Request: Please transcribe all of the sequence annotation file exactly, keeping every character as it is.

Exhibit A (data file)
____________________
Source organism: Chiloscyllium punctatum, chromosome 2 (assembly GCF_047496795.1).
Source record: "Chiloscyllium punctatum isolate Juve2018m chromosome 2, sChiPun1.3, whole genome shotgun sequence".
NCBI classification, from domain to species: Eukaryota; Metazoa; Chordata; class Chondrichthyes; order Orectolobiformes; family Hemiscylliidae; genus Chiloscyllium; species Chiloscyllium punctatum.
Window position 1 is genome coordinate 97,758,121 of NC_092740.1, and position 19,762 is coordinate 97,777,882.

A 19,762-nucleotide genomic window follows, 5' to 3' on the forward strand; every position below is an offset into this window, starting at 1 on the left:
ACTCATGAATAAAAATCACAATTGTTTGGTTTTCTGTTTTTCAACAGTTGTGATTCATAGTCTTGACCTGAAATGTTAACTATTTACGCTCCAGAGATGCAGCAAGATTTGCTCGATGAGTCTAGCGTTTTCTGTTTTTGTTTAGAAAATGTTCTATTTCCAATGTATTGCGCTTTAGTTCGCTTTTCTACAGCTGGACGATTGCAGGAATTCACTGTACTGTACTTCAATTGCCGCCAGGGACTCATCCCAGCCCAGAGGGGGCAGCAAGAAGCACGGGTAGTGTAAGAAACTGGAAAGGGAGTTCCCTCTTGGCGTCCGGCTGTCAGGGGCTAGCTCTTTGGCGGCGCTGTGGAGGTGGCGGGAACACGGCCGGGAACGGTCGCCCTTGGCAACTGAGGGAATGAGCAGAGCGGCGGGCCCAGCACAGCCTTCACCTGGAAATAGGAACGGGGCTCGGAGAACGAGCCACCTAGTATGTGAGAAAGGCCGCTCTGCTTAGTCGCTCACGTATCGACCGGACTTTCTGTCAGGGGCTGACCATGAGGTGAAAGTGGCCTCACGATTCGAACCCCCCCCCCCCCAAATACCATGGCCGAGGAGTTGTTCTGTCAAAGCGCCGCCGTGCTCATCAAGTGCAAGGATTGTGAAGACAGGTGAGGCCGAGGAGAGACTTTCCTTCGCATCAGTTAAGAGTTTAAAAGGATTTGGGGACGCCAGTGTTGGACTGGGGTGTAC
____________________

Source organism: Chiloscyllium punctatum, chromosome 2 (assembly GCF_047496795.1).
Source record: "Chiloscyllium punctatum isolate Juve2018m chromosome 2, sChiPun1.3, whole genome shotgun sequence".
NCBI classification, from domain to species: Eukaryota; Metazoa; Chordata; class Chondrichthyes; order Orectolobiformes; family Hemiscylliidae; genus Chiloscyllium; species Chiloscyllium punctatum.
Window position 1 is genome coordinate 97,758,121 of NC_092740.1, and position 19,762 is coordinate 97,777,882.

A 19,762-nucleotide genomic window follows, 5' to 3' on the forward strand; every position below is an offset into this window, starting at 1 on the left:
ACTCATGAATAAAAATCACAATTGTTTGGTTTTCTGTTTTTCAACAGTTGTGATTCATAGTCTTGACCTGAAATGTTAACTATTTACGCTCCAGAGATGCAGCAAGATTTGCTCGATGAGTCTAGCGTTTTCTGTTTTTGTTTAGAAAATGTTCTATTTCCAATGTATTGCGCTTTAGTTCGCTTTTCTACAGCTGGACGATTGCAGGAATTCACTGTACTGTACTTCAATTGCCGCCAGGGACTCATCCCAGCCCAGAGGGGGCAGCAAGAAGCACGGGTAGTGTAAGAAACTGGAAAGGGAGTTCCCTCTTGGCGTCCGGCTGTCAGGGGCTAGCTCTTTGGCGGCGCTGTGGAGGTGGCGGGAACACGGCCGGGAACGGTCGCCCTTGGCAACTGAGGGAATGAGCAGAGCGGCGGGCCCAGCACAGCCTTCACCTGGAAATAGGAACGGGGCTCGGAGAACGAGCCACCTAGTATGTGAGAAAGGCCGCTCTGCTTAGTCGCTCACGTATCGACCGGACTTTCTGTCAGGGGCTGACCATGAGGTGAAAGTGGCCTCACGATTCGAACCCCCCCCCCCCCAAATACCATGGCCGAGGAGTTGTTCTGTCAAAGCGCCGCCGTGCTCATCAAGTGCAAGGATTGTGAAGACAGGTGAGGCCGAGGAGAGACTTTCCTTCGCATCAGTTAAGAGTTTAAAAGGATTTGGGGACGCCAGTGTTGGACTGGGGTGTAC